The fermentation milieu must be strong enough so that for the last grams of sugar the bacteria are not a threat. With the long maceration they bring down the acidity and gain in suppleness, but with a higher pH it may be facilitate the bacteria activity, and the malolactic usually gets done very quickly, especially that the malic acid has already been degraded by enzymes during the maceration.
They often have the malolactic completed with still sugar in the wine but that's not automaticly worrying, Mathieu says, adding that Jules Chauvet had insisted that in the interaction between yeast and bacteria, it's difficult for outside forces (bacteria) to conquer a territory when the indigenous milieu is strong enough. That's why you don't necessarily need to add SO2 at this stage, it's often sufficient to wait and be patient, SO2 being the last resort (which he'll use if needed).
That's in such issues that Mathieu thinks that enologists consulting for wineries are not close enough to the wines, the batches and the parcels, and prefer to apply a recipe where heavy-handed security is the first drive, when a more careful approach could avoid many corrections and additions. Working on a case-per-case basis is the solution, but you have for that to know better the parcel, use indigenous yeast and so on.
Most of the time you don't need to add, there are other ways to accompany the wine and help it go around the hurdles.
Mathieu was a cook before coming back to the family winery in 2005, and he says that the cook and kitchen work is a good base for this job. Undesrtanding the chemistry of how to prepare ingredients to make good food is very akin to the competence you need to make wine, you use the same senses, the same instinct.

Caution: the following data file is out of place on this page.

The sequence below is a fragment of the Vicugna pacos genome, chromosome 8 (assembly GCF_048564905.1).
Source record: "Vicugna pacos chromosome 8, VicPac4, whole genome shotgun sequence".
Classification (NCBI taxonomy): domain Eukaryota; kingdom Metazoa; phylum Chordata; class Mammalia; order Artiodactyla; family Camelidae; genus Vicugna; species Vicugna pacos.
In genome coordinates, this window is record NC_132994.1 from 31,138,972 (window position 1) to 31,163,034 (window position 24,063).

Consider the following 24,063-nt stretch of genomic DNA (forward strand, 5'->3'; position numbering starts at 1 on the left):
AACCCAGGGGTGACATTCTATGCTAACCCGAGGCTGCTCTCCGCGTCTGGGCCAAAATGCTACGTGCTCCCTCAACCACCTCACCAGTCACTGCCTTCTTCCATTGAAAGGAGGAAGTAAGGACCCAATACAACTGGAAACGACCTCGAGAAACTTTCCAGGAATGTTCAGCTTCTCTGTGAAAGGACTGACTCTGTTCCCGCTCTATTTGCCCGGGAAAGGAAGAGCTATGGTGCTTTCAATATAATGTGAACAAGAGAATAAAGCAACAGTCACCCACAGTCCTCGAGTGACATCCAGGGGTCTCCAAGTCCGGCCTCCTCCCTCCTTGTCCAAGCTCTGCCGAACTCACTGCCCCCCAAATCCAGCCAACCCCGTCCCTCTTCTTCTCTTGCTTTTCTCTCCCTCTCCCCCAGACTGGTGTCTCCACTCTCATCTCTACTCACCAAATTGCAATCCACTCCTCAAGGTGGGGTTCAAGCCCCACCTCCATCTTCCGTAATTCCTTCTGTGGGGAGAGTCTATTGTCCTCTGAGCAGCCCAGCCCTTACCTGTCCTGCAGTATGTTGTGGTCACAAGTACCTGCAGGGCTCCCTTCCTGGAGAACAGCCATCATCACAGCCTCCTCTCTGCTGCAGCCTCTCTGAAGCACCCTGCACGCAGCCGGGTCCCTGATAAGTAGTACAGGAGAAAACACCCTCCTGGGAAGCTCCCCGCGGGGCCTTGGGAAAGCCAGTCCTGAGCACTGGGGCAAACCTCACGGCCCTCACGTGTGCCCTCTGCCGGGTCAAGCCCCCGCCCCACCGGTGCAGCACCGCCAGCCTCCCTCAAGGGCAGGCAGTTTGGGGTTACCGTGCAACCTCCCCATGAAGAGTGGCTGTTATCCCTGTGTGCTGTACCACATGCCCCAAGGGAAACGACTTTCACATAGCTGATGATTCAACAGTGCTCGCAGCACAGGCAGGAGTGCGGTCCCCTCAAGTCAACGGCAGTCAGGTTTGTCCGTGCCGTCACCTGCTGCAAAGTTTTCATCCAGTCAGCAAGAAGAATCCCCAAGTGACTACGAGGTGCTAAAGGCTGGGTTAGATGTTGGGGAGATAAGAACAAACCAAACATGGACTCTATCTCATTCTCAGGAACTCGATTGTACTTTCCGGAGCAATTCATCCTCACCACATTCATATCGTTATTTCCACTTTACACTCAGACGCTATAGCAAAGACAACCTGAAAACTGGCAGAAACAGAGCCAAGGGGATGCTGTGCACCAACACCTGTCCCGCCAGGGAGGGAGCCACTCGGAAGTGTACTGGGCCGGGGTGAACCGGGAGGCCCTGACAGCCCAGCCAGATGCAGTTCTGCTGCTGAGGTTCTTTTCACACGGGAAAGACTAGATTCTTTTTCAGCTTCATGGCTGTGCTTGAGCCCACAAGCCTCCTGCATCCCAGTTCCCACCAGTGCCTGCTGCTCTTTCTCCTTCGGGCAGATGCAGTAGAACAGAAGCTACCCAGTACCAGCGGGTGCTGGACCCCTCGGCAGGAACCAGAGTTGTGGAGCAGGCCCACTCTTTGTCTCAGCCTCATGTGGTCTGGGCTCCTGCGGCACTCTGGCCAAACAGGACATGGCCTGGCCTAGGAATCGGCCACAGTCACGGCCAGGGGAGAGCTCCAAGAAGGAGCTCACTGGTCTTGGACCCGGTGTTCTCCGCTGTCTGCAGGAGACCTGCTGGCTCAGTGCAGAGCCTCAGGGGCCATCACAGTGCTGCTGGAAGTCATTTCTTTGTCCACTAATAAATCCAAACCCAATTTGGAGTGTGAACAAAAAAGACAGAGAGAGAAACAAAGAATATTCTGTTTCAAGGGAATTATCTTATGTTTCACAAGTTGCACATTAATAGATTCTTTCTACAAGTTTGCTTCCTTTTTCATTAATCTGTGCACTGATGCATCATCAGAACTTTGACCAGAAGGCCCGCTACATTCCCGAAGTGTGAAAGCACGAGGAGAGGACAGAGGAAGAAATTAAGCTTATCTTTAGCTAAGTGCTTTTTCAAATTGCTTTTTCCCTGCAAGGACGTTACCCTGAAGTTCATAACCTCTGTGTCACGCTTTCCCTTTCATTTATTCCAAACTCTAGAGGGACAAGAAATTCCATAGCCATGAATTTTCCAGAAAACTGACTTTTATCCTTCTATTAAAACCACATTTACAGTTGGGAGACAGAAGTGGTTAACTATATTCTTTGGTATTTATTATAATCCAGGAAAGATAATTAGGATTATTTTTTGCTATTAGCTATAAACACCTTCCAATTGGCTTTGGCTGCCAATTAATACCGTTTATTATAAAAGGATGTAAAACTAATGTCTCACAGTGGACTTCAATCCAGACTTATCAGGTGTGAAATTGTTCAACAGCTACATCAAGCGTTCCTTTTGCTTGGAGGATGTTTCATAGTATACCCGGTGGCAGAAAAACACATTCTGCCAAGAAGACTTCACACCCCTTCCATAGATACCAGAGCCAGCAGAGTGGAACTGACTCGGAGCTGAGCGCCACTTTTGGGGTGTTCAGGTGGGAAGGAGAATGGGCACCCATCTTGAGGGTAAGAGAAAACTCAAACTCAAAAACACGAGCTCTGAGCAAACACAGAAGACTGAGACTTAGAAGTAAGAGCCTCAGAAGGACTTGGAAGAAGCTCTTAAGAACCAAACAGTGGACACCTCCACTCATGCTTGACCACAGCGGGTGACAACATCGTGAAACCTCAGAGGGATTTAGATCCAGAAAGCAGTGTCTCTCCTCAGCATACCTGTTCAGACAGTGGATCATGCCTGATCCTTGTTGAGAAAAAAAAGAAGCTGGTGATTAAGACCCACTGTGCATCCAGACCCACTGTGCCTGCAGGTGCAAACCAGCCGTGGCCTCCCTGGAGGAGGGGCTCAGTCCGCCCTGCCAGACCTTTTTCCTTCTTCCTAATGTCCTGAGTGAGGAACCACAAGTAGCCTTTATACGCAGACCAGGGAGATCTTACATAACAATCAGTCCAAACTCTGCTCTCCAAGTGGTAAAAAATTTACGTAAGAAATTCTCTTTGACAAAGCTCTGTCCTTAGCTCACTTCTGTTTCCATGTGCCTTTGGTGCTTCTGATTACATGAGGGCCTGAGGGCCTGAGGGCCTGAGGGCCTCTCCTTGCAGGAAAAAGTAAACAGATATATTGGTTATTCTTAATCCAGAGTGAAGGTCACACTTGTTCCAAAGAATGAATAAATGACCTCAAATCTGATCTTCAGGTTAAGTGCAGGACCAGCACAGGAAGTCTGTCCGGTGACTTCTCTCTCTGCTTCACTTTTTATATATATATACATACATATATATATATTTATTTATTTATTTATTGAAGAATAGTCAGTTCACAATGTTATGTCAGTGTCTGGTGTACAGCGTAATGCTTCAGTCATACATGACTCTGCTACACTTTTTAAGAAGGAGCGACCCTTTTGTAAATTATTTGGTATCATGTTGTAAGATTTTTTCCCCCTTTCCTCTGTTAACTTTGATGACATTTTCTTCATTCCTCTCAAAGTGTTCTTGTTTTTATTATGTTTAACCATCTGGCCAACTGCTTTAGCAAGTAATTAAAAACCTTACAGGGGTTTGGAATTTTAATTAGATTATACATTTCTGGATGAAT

Samely, the cook will smell things and by instinct at one point, he will say it's good and move on.
I asked a worker about this impressive ceiling mural in the chai, and he said it was there since the late 70s' or early 80s'. It looks like an alien creature with multiple claws hanging over your head, maybe an allegorical painting representing the elemental forces behind the fermentation...
On the other hand, if there's now an aknowledgement of the non-additive vinification as yielding quality wines, winemakers have nonetheless the duty to be very careful because faulty wines can result from a careless vinification in the name of naturalness. He says that today journalists sometimes write positively on say, a white wine with oxidation aromas and volatile, when in his own opinion a bit of SO2 would have made a good job in this case.
The other, mainstream wineries have changed a lot these last years, Mathieu says, adding that for example the Beaujolais coops are more careful regarding the SO2 additions, you don't find anymore wines with 180 mg SO2 there, it's more like 80 or 90 mg which is still high but on the right course. On the other hand, at the other side of the trade, some natural wines would have benefited from a small SO2 adding made at the right time, the winemakers could have thus retained a freshness, a refined structure that they had before, and which was lost at some point.